After all, NMT is just another algorithm and, with the world going increasingly digital and (inter)connected, and so information-intensive, resorting to algorithms is inevitable, because it is necessary.

Data as fuel

The fuel of algorithms is data. Unfortunately, despite the long practice in producing language and translation data, translation professionals and businesses have seemingly learnt very little about data and are still very late in adopting data-driven applications. Indeed, data can be an asset if you know what to do with it, how to take advantage from it, how to profit from it.

In this respect, besides showing a total ignorance of what “big data” is, the inconsiderate use of non-sensical “translation big data” has been seriously damaging any chance for the effectual trading of language and translation data. This is just one of the impact of fads and hypes, especially if ignorantly borrowed from and spread through equally ignorant (social) media.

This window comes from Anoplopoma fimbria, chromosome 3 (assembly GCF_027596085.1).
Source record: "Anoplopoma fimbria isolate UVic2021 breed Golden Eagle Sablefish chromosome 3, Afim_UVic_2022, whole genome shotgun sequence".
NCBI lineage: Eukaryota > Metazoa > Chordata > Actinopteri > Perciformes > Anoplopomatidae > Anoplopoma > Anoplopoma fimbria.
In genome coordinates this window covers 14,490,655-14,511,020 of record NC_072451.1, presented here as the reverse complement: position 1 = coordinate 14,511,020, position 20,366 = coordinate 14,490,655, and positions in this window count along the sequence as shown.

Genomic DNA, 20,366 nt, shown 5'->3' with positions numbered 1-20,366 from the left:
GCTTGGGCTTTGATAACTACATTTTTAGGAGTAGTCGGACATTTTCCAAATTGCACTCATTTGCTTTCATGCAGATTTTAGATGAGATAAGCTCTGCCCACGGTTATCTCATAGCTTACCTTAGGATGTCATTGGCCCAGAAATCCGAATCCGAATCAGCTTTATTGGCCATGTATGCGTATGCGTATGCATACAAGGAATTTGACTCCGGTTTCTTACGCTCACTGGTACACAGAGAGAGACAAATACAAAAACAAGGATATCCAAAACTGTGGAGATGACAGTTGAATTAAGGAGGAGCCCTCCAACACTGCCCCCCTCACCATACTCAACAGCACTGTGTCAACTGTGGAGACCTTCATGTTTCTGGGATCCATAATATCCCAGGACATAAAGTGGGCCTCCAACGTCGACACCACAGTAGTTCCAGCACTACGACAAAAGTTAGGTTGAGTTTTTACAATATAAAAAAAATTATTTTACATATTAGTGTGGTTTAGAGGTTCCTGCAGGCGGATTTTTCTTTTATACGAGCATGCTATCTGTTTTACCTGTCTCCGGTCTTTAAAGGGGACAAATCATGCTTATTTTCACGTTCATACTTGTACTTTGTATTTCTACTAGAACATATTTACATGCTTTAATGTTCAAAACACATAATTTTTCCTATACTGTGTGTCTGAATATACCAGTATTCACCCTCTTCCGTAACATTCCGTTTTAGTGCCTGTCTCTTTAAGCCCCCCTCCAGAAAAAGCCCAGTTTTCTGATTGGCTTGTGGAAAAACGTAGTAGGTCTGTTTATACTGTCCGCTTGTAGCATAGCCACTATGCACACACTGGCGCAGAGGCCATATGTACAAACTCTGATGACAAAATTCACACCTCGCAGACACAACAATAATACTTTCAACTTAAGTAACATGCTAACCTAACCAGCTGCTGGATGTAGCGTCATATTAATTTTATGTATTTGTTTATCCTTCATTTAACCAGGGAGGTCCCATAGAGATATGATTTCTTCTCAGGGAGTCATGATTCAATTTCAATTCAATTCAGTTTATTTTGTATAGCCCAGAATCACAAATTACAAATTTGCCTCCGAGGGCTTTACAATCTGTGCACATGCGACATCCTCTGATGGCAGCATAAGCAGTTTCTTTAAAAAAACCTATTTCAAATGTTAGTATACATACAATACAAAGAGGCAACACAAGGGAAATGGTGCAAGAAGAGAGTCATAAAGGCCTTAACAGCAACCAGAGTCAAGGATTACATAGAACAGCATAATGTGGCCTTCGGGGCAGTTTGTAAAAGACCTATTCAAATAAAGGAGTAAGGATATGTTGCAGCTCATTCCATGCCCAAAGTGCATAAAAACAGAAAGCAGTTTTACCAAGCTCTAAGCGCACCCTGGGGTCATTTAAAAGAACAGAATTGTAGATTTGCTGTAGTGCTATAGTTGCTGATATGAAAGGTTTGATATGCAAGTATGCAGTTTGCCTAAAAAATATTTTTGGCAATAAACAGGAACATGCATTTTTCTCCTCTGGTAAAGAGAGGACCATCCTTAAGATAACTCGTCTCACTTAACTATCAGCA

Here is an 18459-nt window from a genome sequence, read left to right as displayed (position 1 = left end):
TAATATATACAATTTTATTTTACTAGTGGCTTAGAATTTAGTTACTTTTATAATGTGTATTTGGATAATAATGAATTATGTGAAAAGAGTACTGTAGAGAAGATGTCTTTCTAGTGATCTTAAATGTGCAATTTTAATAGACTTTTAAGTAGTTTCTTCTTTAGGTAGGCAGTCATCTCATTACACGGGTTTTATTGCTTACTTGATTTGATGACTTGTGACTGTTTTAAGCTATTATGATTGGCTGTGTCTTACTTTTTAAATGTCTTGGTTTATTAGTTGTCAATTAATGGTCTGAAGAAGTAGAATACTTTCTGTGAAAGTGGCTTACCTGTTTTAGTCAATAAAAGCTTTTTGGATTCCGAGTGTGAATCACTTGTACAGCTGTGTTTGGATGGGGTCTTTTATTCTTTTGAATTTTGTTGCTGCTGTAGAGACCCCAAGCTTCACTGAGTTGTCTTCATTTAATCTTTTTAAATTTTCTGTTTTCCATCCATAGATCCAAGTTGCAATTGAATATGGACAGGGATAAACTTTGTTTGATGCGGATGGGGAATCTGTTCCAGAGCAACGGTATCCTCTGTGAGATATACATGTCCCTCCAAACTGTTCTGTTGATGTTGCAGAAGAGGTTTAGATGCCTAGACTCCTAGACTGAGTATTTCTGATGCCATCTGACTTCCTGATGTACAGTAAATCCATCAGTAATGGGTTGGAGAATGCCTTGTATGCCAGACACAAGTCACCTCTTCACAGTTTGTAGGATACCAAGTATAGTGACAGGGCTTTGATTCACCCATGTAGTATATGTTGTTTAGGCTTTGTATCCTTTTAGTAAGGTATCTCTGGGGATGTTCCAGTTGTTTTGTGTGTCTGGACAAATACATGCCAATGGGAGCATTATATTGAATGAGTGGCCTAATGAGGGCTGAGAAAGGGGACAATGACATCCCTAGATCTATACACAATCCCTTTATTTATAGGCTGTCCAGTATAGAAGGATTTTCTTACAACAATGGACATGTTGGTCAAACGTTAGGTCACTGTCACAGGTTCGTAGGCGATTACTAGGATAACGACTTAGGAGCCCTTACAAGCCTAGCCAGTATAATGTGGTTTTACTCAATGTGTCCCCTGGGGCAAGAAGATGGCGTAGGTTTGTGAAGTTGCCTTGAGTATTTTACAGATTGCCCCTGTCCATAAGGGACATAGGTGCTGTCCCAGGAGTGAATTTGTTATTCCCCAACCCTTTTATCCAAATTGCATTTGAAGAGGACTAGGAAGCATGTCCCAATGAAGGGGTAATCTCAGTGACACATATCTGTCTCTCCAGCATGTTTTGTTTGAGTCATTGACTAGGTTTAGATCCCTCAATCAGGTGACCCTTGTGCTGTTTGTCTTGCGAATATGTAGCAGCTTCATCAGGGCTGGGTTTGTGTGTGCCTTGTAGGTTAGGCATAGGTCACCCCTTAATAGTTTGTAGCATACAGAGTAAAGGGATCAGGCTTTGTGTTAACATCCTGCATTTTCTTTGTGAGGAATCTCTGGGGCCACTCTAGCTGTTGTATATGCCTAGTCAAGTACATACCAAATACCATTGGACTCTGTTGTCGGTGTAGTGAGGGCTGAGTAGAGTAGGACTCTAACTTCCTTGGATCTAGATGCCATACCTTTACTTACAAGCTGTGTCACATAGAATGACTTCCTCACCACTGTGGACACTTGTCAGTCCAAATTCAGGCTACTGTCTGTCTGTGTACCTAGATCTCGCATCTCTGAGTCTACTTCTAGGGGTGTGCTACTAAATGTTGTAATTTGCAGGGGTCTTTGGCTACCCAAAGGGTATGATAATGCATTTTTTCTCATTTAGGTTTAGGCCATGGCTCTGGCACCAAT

As Andrew Joscelyne finally wrote in his latest post for the TAUS blog, «Language data […] has never been “big” in the Big Data sense.»

By the way, what happened with “translation big data” is about to happen with AI, too, because ML—or even DL—is not AI, but too many people don’t care to deepen and see the difference.

In fact, with the translation industry processing less than 1% of translation requests, language data can’t be exactly big, while translation businesses don’t have the necessary knowledge, tools, and capability to effectively exploit and benefit from translation (project) data. Exceptions are de rigueur, of course, but one can count them on the fingers of one hand, and they all are technology providers.

Data and quality

Unfortunately, the translation industry is affected by a syndrome, blaming technology for replacing services, products and habits with others of lower quality, impoverished and/or simplified. Luddite anyone?